After a bit, they receive the bill for the meal. Let’s say it’s $10.00.

Now imagine that same enthusiastic person going to the cash register and asserting that they are only going to pay $3.00 for the meal.

Would you allow this person to get away with that in YOUR restaurant? I venture to guess that you would NOT.

Or, can you imagine walking into a Mercedes-Benz dealer with a 100-dollar bill and expect to walk out with a brand new car?

This is what’s happening to a large degree in the industry, except in circles that VALUE and APPRECIATE what content writers and copywriters do.

Trying to stiff a writer, not because they failed to do the work, but because you simply want to pay less, is like that customer who enjoyed your food but didn’t want to pay the price you charge for it.

You probably know people who expect everyone to pay their prices, but put up a fight to pay everyone else what they charge.

This is what’s happened to content writing. It’s become more of a price war than a quality war.

You content writers out there – if you’ve gotten to a point where you can deliver results, DO NOT SELL YOURSELF SHORT. If writing is all you do to make a living, and you can deliver quality, charge the right price without gouging, but enough to justify your skills and ability. Don’t be afraid to tell your prospects about it either. Tell them the value you’re giving them for the fees.

Something quick about content mills…if you’re a beginner with some strong writing skills and some good samples, this could be a good place for you to get some experience under your belt.

But be advised that they generally do not pay well. Most will not pay better than 3 cents per word, and you would have to accept that – for a while. Every successful assignment will lead to more, or in rare cases, better paying work.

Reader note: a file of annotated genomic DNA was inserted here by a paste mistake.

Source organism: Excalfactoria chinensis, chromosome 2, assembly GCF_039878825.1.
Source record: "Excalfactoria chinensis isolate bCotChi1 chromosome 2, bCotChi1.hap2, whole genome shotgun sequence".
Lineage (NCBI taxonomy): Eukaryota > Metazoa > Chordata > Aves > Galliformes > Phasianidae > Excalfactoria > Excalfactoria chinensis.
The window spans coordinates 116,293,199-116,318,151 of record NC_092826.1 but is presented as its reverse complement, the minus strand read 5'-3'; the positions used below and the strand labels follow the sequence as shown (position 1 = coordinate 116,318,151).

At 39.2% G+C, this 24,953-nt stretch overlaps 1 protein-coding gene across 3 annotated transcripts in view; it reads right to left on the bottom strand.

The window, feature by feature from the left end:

Just don’t lean on it like a crutch. If you’re good enough, consider going out on your own. If you market yourself enough, and in the right places, you’ll get clients. But be willing to work hard at it and stick with it.

You content mills – I may have worked for some of you, and I appreciate the experience I gained. But you truly do not value your writers as you should.

Sure, you have to get the clients. I get that, because I have to do it too. And maybe you know how to edit, and of course, you have expenses.

Some of you may be aware that some or many of your writers may be in a situation where writing is their only hope to earn a living. They have expenses and responsibilities too.

You can’t just play it off by saying stupid crap like, “Your problem has nothing to do with us/me.” It may be true, but that is a cop out.

You rely on writers to make your business thrive and prosper. Their well-being should be your concern.

So maybe you should consider this: If your writers are doing their job the way you expect and helping you keep your customers, building your reputation and making you money, there’s no doubt that quality will improve. Then you can charge your clients more so you can pay your writers better.

And why not? If they keep getting better and better, bringing in more business, they ought to be rewarded for doing so.

It’s easy to take your cut and just go on ignoring your writers’ concerns and complaints, but let me say this to you:

Without your writers, you wouldn’t have a business!

I know for a fact that content mills generally have a lot of turnover. Part of the reason could be performance, but it’s a very small part. Some of them are leaving for other reasons.

Could one of them be lack of livable wages? I think so.

So stop regurgitating the same excuses, like “Well, that’s just the way it is in freelancing.”


Freelancing gained in popularity because of the meltdown in 2008. Companies were laying off hard-working people left and right and the job market was a mess. Many turned to freelancing. I could be wrong, but maybe some of you folks running content mills also turned to freelancing.

It was supposed to be an alternative for making a livable wage, not a device for turning hard-working people into slaves yet again after being sacked from their previous master.

So I conclude here, after a much longer post than I planned, to say I think it’s time we bring things into balance.

Who is with me?

Regards, Mark